On 20 May 2015 the European Parliament adopted the recast Insolvency Regulation (the “Recast Regulation”) amending the existing Council Regulation (EC) (No. 1346/2000) on Insolvency Proceedings (the “Regulations”). Amongst the changes implemented by the Recast Regulation is the incorporation of a definition of centre of main interest (“COMI”).
A company’s COMI is important from an insolvency perspective because COMI determines the jurisdiction in which a company can commence an insolvency proceeding. COMI has been a heavily debated element of the Regulations, both from a theoretical and a commercial standpoint, as many companies have sought to shift their COMI purely to gain access to a jurisdiction in which the insolvency regime is viewed as more favourable than their “home” jurisdiction. One of the central intentions of the Recast Regulation is to reduce the practice of abusive forum shopping, i.e. where the debtor seeks to enter insolvency proceedings in another member state in order to obtain a more favourable legal position to the detriment of its creditors.
Changes to COMI following adoption of the Recast Regulation
The Recast Regulation formally defines COMI at Art 3(1) as “the place where the debtor conducts the administration of his interests on a regular basis and which is ascertainable by third parties”.
In an effort to prevent abusive forum shopping, the Recast Regulation now states that if a company’s registered office has been relocated in the three months prior to the opening of insolvency proceedings, the rebuttable presumption that the place of the company’s registered office will determine its COMI will not apply. This is meant to deter companies from shifting their COMI and then immediately commencing an insolvency proceeding in their “new” jurisdiction. Further, a company will be required to submit evidence supporting its COMI claim in the jurisdiction where they have commenced insolvency proceedings.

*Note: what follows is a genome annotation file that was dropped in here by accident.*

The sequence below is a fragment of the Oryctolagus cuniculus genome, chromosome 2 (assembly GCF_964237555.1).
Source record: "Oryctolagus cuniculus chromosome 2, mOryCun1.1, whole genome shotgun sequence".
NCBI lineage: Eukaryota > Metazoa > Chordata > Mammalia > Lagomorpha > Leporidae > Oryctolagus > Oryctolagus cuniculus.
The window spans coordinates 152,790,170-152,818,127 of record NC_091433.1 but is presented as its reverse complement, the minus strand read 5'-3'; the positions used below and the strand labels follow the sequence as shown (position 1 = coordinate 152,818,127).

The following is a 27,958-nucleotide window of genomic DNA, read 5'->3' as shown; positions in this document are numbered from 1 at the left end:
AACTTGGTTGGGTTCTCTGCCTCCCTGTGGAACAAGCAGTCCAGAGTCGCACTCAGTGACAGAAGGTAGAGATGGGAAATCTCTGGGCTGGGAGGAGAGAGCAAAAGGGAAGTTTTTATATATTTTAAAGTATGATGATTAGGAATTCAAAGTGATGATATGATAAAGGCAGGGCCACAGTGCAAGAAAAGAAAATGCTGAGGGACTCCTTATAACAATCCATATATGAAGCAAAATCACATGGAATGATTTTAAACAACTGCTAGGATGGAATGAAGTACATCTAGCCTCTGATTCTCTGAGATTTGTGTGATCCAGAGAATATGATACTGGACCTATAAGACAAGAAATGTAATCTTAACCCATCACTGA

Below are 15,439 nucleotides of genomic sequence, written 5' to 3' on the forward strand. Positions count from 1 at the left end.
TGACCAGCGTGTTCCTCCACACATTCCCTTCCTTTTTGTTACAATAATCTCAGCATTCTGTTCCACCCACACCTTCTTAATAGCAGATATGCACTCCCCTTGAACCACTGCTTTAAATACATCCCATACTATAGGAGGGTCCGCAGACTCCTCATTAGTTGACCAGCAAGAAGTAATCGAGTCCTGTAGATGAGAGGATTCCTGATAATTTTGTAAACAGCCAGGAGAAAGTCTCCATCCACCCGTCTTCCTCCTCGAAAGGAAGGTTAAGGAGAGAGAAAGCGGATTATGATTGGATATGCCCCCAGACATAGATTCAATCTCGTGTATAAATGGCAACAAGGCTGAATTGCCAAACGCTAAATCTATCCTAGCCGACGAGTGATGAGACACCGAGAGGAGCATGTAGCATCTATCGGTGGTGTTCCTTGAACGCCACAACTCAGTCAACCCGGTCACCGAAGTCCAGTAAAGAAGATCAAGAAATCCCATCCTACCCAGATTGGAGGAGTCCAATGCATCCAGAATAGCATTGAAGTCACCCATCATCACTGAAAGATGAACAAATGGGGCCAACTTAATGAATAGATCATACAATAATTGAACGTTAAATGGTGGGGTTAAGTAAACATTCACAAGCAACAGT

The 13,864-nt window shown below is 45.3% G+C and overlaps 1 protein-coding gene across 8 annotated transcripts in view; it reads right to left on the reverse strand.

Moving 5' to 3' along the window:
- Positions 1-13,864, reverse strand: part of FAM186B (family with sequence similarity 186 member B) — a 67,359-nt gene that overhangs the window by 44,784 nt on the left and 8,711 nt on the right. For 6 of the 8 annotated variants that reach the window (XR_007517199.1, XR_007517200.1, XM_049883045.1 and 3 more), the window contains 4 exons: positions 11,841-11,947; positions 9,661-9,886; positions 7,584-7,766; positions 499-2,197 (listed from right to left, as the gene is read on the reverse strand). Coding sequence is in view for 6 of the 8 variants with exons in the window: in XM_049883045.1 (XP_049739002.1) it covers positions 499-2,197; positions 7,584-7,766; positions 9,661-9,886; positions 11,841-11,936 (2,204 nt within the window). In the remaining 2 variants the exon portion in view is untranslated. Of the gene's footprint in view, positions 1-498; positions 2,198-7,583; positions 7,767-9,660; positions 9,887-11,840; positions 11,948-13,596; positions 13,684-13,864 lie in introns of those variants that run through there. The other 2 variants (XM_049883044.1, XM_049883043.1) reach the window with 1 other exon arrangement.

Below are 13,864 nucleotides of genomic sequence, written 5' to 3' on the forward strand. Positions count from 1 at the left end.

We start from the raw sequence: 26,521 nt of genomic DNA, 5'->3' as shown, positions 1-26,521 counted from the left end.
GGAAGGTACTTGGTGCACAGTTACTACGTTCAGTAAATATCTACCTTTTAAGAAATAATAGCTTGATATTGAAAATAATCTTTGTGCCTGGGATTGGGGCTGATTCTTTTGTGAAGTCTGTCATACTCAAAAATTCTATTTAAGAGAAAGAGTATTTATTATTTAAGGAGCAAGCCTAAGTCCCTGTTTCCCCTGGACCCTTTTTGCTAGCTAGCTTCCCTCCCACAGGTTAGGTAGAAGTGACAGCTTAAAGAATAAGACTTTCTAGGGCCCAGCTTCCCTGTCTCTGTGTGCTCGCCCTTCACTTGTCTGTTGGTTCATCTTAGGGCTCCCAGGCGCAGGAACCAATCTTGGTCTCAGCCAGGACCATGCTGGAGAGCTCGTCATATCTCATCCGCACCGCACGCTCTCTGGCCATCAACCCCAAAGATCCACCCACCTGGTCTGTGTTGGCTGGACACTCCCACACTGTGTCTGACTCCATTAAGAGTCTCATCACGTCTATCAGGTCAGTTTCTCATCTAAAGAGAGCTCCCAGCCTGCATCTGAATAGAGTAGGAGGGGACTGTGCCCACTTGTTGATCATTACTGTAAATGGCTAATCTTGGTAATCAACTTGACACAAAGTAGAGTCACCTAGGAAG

In codification of the case Interedil Srl (in liquidation) v Fallimento Interedil Srl and another  the Recast Regulation further state in Art 3(1) that a company’s COMI can only be rebutted by factors that are objective and ascertainable by third parties. Factors to assess include the location of the company’s actual centre of management and supervision.
Following the adoption of the Recast Regulation courts are required to determine whether they have jurisdiction to open insolvency proceedings. Where they do, the court is required to outline their reasoning in the judgement that opens the insolvency proceedings. It is anticipated that this will provide additional clarity to the process of open insolvency proceedings.
Schemes of arrangement
Despite fears to the contrary the Recast Regulation declined to add schemes of arrangement to the list of proceedings which are within its scope. Therefore, foreign companies are still able to utilise a UK scheme of arrangement regardless of whether their COMI is located outside of the UK.
In practice, a COMI migration often takes between 6 and 12 weeks to take effect. Accordingly the changes introduced by the Recast Regulation are unlikely to markedly affect the current commercial reality.
Although COMI has been clarified, the Recast Regulation stopped short of including the controversial mandatory look back period of up to two years that was previously considered. Instead it has sought to prevent abusive forum shopping, whilst permitting (and seemingly acknowledging) that not all forum shopping is bad.